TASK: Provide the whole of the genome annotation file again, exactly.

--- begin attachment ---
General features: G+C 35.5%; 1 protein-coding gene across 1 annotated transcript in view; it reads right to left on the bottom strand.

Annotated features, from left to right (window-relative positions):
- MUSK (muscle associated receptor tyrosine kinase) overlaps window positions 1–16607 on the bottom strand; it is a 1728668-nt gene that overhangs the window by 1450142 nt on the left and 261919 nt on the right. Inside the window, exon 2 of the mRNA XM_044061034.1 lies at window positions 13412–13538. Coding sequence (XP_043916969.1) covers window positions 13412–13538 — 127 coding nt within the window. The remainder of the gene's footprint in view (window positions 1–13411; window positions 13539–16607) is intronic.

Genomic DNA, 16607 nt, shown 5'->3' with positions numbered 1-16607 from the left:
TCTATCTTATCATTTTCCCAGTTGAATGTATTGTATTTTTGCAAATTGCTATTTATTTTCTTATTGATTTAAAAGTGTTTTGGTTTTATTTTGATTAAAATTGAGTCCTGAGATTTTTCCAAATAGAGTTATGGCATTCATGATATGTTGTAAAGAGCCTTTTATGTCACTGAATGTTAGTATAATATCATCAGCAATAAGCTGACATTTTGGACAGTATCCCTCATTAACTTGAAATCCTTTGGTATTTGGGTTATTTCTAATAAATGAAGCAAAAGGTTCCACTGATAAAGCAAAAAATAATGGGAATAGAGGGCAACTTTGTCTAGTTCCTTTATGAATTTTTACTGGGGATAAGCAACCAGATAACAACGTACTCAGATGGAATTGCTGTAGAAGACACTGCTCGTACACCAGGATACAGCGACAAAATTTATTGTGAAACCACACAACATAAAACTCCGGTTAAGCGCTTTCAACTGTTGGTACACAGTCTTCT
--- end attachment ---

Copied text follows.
General features: G+C 35.5%; 1 protein-coding gene across 1 annotated transcript in view; it reads right to left on the bottom strand.

Annotated features, from left to right (window-relative positions):
- MUSK (muscle associated receptor tyrosine kinase) overlaps window positions 1–16607 on the bottom strand; it is a 1728668-nt gene that overhangs the window by 1450142 nt on the left and 261919 nt on the right. Inside the window, exon 2 of the mRNA XM_044061034.1 lies at window positions 13412–13538. Coding sequence (XP_043916969.1) covers window positions 13412–13538 — 127 coding nt within the window. The remainder of the gene's footprint in view (window positions 1–13411; window positions 13539–16607) is intronic.

Genomic DNA, 16607 nt, shown 5'->3' with positions numbered 1-16607 from the left:
TCTATCTTATCATTTTCCCAGTTGAATGTATTGTATTTTTGCAAATTGCTATTTATTTTCTTATTGATTTAAAAGTGTTTTGGTTTTATTTTGATTAAAATTGAGTCCTGAGATTTTTCCAAATAGAGTTATGGCATTCATGATATGTTGTAAAGAGCCTTTTATGTCACTGAATGTTAGTATAATATCATCAGCAATAAGCTGACATTTTGGACAGTATCCCTCATTAACTTGAAATCCTTTGGTATTTGGGTTATTTCTAATAAATGAAGCAAAAGGTTCCACTGATAAAGCAAAAAATAATGGGAATAGAGGGCAACTTTGTCTAGTTCCTTTATGAATTTTTACTGGGGATAAGCAACCAGATAACAACGTACTCAGATGGAATTGCTGTAGAAGACACTGCTCGTACACCAGGATACAGCGACAAAATTTATTGTGAAACCACACAACATAAAACTCCGGTTAAGCGCTTTCAACTGTTGGTACACAGTCTTCT